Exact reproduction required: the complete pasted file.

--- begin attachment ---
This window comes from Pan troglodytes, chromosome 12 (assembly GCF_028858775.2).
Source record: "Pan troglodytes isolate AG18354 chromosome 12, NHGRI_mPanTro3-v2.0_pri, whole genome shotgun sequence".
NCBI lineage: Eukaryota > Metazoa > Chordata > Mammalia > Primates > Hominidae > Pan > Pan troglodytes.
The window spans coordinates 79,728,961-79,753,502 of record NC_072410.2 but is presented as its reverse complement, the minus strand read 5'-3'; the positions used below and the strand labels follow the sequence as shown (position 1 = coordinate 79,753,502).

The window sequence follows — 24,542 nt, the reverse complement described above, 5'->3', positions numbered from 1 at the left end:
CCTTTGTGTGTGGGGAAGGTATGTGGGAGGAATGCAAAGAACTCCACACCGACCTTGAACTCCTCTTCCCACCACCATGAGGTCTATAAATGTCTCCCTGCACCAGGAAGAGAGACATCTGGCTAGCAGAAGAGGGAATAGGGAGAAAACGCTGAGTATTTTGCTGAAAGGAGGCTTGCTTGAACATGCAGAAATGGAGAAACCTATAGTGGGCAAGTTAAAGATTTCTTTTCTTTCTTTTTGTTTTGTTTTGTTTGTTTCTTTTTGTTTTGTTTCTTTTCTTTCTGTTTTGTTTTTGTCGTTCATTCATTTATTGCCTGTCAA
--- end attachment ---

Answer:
This window comes from Pan troglodytes, chromosome 12 (assembly GCF_028858775.2).
Source record: "Pan troglodytes isolate AG18354 chromosome 12, NHGRI_mPanTro3-v2.0_pri, whole genome shotgun sequence".
NCBI lineage: Eukaryota > Metazoa > Chordata > Mammalia > Primates > Hominidae > Pan > Pan troglodytes.
The window spans coordinates 79,728,961-79,753,502 of record NC_072410.2 but is presented as its reverse complement, the minus strand read 5'-3'; the positions used below and the strand labels follow the sequence as shown (position 1 = coordinate 79,753,502).

The window sequence follows — 24,542 nt, the reverse complement described above, 5'->3', positions numbered from 1 at the left end:
CCTTTGTGTGTGGGGAAGGTATGTGGGAGGAATGCAAAGAACTCCACACCGACCTTGAACTCCTCTTCCCACCACCATGAGGTCTATAAATGTCTCCCTGCACCAGGAAGAGAGACATCTGGCTAGCAGAAGAGGGAATAGGGAGAAAACGCTGAGTATTTTGCTGAAAGGAGGCTTGCTTGAACATGCAGAAATGGAGAAACCTATAGTGGGCAAGTTAAAGATTTCTTTTCTTTCTTTTTGTTTTGTTTTGTTTGTTTCTTTTTGTTTTGTTTCTTTTCTTTCTGTTTTGTTTTTGTCGTTCATTCATTTATTGCCTGTCAA